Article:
Nature’s answer to climate risk

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Nature’s answer to climate risk

LONDON — Nearly half the world’s population lives near coasts. As climate change exacerbates the effects of storms, flooding and erosion, the lives and livelihoods of hundreds of millions of those people will be at risk. Beyond endangering lives, more frequent and stronger storms could cost many billions of dollars, owing to infrastructure damage and lost revenues from farming, fisheries and tourism.

Yet the international community currently spends on risk mitigation less than one-fifth of what it spends on natural-disaster response.
When it comes to climate risk, an ounce of prevention is worth a pound of cure. With the human and the financial costs of climate change attracting more attention than ever, now is the time to shift resources toward risk reduction. Doing so will require national governments, industry, aid organizations and other NGOs to make the most of their investments. And some of the most effective and cost-effective solutions are already available in nature.

Coastal and marine ecosystems have considerable potential to mitigate the effects of storms and other risks, especially when combined with traditional built infrastructure. A 100-meter (330-foot) belt of mangroves, for example, can reduce wave height by up to 66 percent and lower peak water levels during floods. A healthy coral reef can reduce wave force by 97 percent, lessening the impact of storms and preventing erosion. These and other coastal ecosystems are the first line of defense for many cities around the world, from Miami to Manila.

Until recently, such nature-based solutions were too often overlooked. But leaders increasingly recognize their importance, and are beginning to take action, including on the international level. The Paris climate agreement not only established a consensus on the importance of addressing climate change, but also explicitly affirmed that ecosystems play a role in capturing greenhouse gases and helping communities adapt to the effects of climate change.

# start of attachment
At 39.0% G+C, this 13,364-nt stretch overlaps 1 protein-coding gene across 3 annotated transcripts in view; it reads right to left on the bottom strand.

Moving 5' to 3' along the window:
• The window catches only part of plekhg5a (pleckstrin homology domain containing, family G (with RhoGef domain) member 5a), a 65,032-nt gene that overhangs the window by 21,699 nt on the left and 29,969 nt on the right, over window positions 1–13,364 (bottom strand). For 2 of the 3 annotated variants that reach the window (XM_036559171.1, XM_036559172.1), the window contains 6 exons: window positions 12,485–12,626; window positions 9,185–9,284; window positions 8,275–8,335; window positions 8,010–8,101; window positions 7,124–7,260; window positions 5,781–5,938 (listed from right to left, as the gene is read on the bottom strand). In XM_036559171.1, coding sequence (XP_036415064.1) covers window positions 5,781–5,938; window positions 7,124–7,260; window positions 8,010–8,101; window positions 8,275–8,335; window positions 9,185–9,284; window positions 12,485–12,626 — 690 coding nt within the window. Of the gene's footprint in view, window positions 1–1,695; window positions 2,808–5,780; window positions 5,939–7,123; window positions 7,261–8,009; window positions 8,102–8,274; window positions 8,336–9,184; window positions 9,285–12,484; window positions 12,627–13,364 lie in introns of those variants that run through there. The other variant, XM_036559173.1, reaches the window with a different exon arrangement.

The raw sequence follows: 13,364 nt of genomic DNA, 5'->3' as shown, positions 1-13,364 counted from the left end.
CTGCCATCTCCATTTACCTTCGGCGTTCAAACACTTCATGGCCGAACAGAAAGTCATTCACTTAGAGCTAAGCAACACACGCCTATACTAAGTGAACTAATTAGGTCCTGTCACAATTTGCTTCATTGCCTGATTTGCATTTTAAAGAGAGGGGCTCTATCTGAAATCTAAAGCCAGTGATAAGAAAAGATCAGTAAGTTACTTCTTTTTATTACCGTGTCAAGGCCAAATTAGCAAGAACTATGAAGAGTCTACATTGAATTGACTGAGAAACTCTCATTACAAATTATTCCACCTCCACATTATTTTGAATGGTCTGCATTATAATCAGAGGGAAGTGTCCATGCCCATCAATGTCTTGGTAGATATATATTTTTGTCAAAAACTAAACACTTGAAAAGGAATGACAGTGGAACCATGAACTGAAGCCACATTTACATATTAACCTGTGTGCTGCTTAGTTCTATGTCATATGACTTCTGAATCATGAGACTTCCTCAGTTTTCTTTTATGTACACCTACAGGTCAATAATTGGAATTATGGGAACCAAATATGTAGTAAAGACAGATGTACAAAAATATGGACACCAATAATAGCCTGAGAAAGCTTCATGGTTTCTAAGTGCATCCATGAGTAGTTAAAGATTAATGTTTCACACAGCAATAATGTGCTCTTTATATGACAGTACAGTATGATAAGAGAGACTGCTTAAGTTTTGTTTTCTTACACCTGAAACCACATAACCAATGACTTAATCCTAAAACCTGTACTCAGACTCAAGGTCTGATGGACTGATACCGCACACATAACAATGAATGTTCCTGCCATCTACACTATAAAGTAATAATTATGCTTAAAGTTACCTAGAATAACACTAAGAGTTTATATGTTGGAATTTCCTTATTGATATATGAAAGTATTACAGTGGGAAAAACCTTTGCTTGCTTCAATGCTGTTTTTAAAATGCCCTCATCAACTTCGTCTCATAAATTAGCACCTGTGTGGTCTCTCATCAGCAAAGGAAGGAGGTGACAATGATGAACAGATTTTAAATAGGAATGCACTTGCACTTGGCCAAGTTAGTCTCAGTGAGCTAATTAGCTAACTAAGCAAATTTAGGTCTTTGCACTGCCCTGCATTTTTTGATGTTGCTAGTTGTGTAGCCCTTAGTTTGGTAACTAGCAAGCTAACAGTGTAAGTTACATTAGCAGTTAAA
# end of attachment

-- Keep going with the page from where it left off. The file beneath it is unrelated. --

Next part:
At the national level, some of the most at-risk island countries are taking important steps. For example, last year, the Seychelles announced a first-of-its-kind “debt for nature” swap with its Paris Club creditors and The Nature Conservancy. The swap will allow the country to redirect $21.6 million of its debt toward investment in a comprehensive approach to ocean conservation that will bolster its resilience to climate change.

Private-sector leaders, too, are starting to look toward natural tools. Engineering firms like CH2M are working with coastal communities in the Gulf of Mexico and beyond to find hybrid solutions that combine traditional and nature-based approaches.

Even the insurance industry sees the potential in natural solutions. Over the last decade, insurers have paid out some $300 billion for climate-related damage, often to rebuild the same vulnerable structures. According to one Swiss Re study, Barbados loses the equivalent of 4 percent of its GDP every year to hurricane-related costs. But every dollar spent to protect mangroves and coral reefs saved $20 in future hurricane losses. Given such findings, it is no longer inconceivable that insurance companies might one day write coverage for wetlands and other natural infrastructure that offer protection for coastal communities.

Climate and disaster resilience is a challenge that spans across sectors. So too must our solutions. Such collaborative efforts are vital to the development and implementation of more effective preventive strategies. The World Bank, the Nature Conservancy and partner researchers (including ecologists, economists and engineers) have recently published a report offering guidelines for such cooperation. Specifically, the report recommends calculating the value of coastal ecosystems in terms of protected capital and infrastructure, based on approaches commonly used by the insurance and engineering industries.

In the face of rising climate and disaster risk, investments in nature-based solutions can protect lives and safeguard prosperity in a cost-effective manner — all while preserving imperiled natural ecosystems around the world. It is time for governments, business and NGOs alike to recognize that when it comes to fighting the effects of climate change and protecting coastal communities, preserving and restoring nature may be the smartest investment we can make.

Copyright: Project Syndicate, 2016.

*Maria Damanaki is global managing director for oceans at the Nature Conservancy.

Maria Damanaki
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